Cadence updates Incisive with formal, CRV, wreal additions

By Chris Edwards |  No Comments  |  Posted: January 14, 2014
Topics/Categories: Blog - EDA  |  Tags: , , , , ,  | Organizations:

Cadence Design Systems has updated its Incisive functional-verification platform to include a new formal-verification engine for Incisive Formal Verifier, a constraints engine for the Enterprise Simulator, speedups for X-propagation checks and additional support for IEEE 1800-2012 real-number modeling.

To speed up X propagation checks, Incisive Enterprise Simulator mimics gate operation at the RTL level and looks for structures that can often create X-propagation issues. The tool will create assertions that can be add to X-propagation RTL simulation to monitor the X values generated.

The Trident formal engine added to Formal Verifier provides word-level and memory abstractions that are designed to speed up checks that use those structure by up to 20-fold.

The constraints engine sits between the two existing engines used by the simulation platform to reduce the overhead of having a set of constraints outgrow the simple, but fast engine. Heuristics determine whether a constraints set is handled by the existing complex-constraints engine or the new, medium-complexity engine. Depending on the constraints involved, performance on constraints solving can increase by up to 10x, according to Cadence.

Real-value and UPF additions

The enhancements to the wreal modeling support in the Digital Mixed Signal option of Incisive Enterprise Simulator include support for the superposition of analog signals where two drivers are acting on a single wire. Following the IEEE 1800 standard, the resolution of how two analog waveforms combine is handled through user-defined functions, allowing this type of calculation to move from a comparatively slow analog solver into the digital simulator. The changes expand the range of analog modeling techniques that can be handled in a digital simulator.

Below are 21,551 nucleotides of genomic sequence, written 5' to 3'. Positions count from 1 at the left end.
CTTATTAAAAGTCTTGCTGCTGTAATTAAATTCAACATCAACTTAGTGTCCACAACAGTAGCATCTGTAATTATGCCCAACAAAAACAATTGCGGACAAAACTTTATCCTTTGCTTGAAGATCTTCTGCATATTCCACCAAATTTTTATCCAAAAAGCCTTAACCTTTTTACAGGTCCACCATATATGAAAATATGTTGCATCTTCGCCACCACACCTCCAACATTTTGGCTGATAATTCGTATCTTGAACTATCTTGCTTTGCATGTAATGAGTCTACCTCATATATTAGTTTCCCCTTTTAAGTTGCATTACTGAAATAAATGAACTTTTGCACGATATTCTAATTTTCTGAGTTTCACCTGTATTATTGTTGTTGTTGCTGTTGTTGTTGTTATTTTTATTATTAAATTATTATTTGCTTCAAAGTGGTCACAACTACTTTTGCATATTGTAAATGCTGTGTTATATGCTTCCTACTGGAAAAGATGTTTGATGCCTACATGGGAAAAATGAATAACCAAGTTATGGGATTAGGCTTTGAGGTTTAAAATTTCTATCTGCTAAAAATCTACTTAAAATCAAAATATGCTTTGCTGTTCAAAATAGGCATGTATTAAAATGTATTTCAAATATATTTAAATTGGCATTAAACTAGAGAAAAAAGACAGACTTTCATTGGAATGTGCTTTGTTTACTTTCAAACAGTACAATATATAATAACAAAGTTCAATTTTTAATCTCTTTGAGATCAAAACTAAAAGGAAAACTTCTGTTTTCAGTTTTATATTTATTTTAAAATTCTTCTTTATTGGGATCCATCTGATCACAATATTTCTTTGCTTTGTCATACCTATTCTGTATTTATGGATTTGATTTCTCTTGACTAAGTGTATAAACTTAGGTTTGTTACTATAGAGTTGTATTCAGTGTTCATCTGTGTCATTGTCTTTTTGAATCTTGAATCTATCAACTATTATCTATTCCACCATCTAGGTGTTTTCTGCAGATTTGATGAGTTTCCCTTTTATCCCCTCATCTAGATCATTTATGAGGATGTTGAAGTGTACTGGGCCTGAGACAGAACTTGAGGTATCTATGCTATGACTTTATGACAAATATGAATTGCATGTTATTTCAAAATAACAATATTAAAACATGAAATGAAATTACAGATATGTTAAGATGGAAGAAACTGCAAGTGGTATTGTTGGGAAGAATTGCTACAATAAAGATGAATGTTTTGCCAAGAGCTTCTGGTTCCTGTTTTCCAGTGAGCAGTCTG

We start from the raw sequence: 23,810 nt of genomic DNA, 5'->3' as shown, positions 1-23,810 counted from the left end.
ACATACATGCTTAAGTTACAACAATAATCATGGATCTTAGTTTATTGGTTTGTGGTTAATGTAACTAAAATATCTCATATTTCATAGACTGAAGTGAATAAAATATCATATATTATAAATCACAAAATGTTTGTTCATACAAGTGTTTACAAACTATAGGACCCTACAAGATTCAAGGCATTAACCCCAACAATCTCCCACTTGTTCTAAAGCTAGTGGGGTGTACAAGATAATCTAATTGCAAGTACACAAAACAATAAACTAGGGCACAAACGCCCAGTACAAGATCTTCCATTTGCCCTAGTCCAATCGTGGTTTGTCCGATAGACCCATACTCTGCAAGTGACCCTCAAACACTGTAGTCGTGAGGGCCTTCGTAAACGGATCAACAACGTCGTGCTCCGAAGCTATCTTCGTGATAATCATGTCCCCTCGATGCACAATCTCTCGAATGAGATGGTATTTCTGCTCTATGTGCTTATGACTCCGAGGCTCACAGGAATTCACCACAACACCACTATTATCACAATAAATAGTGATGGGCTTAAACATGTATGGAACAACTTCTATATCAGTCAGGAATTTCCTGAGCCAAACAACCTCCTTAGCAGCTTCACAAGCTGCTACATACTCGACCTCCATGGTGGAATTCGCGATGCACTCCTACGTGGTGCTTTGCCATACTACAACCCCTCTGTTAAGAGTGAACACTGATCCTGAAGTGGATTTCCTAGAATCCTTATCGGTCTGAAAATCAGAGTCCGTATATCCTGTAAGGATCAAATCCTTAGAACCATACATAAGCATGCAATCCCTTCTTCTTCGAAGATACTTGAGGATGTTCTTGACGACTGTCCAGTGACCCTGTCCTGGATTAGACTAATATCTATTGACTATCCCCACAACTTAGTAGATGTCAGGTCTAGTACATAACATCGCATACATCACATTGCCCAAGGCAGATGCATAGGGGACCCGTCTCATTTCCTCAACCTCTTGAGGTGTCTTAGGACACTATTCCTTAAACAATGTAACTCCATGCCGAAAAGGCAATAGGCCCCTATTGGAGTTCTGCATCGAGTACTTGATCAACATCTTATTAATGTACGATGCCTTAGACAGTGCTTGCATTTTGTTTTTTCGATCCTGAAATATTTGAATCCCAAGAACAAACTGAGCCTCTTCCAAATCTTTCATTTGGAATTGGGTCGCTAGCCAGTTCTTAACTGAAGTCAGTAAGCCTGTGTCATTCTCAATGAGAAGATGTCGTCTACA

For UPF design flows, Cadence has added power-supply network visualization to the Incisive environment. The feature imports the text-based power-supply descriptions, which may be spread across a large number of definition files, and converts them into a schematic view accessed from the debug tool, which should make it easier to spot opens, shorts and other misconnections.

For code coverage-driven design, Cadence has added an exclusion mechanism that includes support for user comments. The idea is to make it easier to prioritize checks on unreachable code in conjunction with the the unreachability verification app in 13.2. Typically, verification engineers run the app to identify unreachable code who then make the determination of whether the code is unreachable because of a bug that needs to be fixed or can be signed off. If the latter, it can be added to a list of exclusions, so that the code is not included in future code-coverage analyses, along with the reason why.

Cadence describes these and some other features in a support document for Incisive 13.2.

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